3. Require students to take a course in logic and/or rhetoric in high school or in a pre-college summer session, or at least introduce students to formal logic and logical fallacies in another required course early in their academic careers. The proofs in high school geometry courses are a good start, but I don't think it's enough. The philosophy teaching fellow I am partnered with for one of my sections is planning on doing a short unit on logical fallacies early in the spring semester, and I am eager to see the outcome.
4. Pare high school course offerings back to the basics. I'm amazed at the number of my (presumably "college-bound") advisees who took "parenting skills" or "baking" or some other elective their senior year instead of taking on a fourth math, science or social studies unit. While I appreciate the efforts of school districts to offer more practical/life-skills instruction, and while I understand that students who struggle in these content areas might be tempted (or pressured by their parents) to avoid taking a course that could pull down their GPA, doing so only causes them to fall further behind academically, as most liberal arts colleges require all students to take one or more courses in every content area. In contrast, most of my college-bound classmates took a math course, a science course, and a social studies course every year of high school because our district was so cash-strapped that no other options were available. Looking back, I think we actually benefited from having to stick to the core curriculum.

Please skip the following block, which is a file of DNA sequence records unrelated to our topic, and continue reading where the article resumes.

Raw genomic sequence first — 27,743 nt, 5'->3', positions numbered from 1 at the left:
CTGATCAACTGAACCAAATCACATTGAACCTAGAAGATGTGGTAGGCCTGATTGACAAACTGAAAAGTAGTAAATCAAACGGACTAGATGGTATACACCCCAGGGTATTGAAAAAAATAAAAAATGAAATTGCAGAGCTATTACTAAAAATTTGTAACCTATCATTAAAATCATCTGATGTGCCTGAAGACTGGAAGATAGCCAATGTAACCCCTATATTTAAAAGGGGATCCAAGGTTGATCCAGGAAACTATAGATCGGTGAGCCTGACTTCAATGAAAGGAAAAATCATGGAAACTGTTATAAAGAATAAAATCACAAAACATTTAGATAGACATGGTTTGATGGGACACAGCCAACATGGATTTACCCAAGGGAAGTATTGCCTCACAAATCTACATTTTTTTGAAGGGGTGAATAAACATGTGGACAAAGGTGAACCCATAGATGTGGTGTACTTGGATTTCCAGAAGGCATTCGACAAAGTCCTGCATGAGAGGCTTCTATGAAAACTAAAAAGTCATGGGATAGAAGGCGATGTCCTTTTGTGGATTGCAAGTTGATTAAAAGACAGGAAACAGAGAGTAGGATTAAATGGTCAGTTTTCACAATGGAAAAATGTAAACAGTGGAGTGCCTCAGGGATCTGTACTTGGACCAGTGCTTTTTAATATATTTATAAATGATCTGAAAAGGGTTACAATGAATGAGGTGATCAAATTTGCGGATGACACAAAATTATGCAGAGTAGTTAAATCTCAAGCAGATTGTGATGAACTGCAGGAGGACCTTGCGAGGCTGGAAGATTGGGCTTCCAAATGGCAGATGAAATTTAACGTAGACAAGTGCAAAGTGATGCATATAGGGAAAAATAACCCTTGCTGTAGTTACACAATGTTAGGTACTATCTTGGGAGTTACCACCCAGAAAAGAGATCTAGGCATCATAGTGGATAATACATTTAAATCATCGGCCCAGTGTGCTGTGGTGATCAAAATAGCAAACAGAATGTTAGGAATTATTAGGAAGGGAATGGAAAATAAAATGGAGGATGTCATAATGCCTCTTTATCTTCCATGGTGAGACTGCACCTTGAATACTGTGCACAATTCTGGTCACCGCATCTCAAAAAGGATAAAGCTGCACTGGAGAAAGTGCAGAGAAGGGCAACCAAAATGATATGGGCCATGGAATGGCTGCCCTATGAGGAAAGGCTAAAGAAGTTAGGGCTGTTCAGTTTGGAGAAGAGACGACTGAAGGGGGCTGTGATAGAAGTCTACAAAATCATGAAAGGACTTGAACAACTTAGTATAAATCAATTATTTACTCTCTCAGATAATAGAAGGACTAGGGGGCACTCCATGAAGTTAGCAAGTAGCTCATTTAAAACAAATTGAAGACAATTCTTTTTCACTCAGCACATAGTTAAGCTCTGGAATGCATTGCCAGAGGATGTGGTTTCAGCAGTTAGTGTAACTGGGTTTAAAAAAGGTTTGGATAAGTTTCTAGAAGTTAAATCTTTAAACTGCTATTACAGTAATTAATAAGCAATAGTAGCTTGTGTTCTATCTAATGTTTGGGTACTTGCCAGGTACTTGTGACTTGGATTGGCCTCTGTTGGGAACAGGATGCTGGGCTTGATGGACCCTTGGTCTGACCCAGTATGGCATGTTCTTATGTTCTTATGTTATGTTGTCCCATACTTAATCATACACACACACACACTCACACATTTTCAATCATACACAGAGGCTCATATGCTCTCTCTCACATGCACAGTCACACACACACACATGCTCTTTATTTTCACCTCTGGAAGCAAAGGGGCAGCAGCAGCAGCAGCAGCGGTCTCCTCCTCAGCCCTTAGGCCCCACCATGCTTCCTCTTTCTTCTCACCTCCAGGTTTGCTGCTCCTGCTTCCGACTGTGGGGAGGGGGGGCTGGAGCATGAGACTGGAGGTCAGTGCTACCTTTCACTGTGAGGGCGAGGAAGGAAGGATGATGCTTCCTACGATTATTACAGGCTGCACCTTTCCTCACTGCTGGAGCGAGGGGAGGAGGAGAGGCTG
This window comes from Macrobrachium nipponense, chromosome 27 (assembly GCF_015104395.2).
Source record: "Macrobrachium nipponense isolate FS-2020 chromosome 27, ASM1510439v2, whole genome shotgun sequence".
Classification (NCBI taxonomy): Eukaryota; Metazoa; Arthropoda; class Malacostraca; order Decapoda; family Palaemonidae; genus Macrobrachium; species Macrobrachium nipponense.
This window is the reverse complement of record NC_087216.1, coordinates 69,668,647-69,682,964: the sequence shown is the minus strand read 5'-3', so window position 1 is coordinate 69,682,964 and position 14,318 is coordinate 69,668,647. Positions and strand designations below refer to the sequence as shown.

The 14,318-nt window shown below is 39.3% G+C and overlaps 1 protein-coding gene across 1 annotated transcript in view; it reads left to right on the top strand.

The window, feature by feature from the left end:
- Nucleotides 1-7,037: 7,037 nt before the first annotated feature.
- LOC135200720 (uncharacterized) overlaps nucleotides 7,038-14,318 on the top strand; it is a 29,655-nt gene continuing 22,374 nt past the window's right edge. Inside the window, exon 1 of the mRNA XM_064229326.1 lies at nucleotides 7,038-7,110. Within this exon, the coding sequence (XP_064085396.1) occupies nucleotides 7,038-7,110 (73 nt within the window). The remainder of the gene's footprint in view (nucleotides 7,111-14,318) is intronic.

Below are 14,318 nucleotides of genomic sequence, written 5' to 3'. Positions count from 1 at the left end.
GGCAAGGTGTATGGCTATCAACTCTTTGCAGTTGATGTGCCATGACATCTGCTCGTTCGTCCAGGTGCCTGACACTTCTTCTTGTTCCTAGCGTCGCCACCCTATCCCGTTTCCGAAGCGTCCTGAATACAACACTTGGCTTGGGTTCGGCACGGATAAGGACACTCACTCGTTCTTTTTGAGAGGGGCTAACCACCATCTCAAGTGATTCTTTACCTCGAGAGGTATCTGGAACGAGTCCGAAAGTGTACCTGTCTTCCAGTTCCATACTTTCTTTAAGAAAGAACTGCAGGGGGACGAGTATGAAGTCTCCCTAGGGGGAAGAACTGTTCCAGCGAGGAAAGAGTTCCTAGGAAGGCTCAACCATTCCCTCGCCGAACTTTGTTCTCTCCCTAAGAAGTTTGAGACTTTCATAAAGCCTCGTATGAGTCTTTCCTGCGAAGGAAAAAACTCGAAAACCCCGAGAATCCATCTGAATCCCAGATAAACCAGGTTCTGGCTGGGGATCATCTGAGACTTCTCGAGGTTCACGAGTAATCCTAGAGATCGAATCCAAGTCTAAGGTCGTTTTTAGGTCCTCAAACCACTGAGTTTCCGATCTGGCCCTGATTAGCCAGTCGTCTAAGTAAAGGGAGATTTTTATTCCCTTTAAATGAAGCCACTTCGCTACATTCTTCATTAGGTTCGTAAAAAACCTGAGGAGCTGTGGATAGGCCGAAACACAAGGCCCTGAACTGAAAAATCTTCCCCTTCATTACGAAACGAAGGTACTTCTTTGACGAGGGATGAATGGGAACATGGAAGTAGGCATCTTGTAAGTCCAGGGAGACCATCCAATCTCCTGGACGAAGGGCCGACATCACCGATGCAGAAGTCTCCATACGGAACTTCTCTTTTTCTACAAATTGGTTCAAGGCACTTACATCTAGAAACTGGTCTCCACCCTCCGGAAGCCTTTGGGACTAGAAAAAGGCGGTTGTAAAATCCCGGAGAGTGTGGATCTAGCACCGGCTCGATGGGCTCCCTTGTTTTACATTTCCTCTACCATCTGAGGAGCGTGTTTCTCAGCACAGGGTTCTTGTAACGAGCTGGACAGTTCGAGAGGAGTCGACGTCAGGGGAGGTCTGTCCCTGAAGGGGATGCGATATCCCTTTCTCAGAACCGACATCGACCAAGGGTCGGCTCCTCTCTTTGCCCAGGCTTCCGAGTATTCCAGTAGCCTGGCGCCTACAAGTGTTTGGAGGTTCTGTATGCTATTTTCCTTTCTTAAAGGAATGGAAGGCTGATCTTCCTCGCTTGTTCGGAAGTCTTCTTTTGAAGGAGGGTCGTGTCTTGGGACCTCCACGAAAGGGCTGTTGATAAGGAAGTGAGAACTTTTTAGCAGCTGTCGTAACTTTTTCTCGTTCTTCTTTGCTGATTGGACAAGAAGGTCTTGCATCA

5. Teachers in all disciplines need to ask tough questions--and even some unanswerable questions--in class discussions, and not allow students to get away with pat answers to these questions. We need to keep asking, "What other possible answers/solutions are there?" Similarly, we need to encourage students to use their imaginations when working through the historical background to a text: "What might have happened to cause the author to focus on these particular issues?" "What might account for the discrepancies between these two accounts?" "What agenda might this author be trying to promote?" This will help students apply the reasoning skills they should be learning in math and science courses to other disciplines.
Next time: time management skills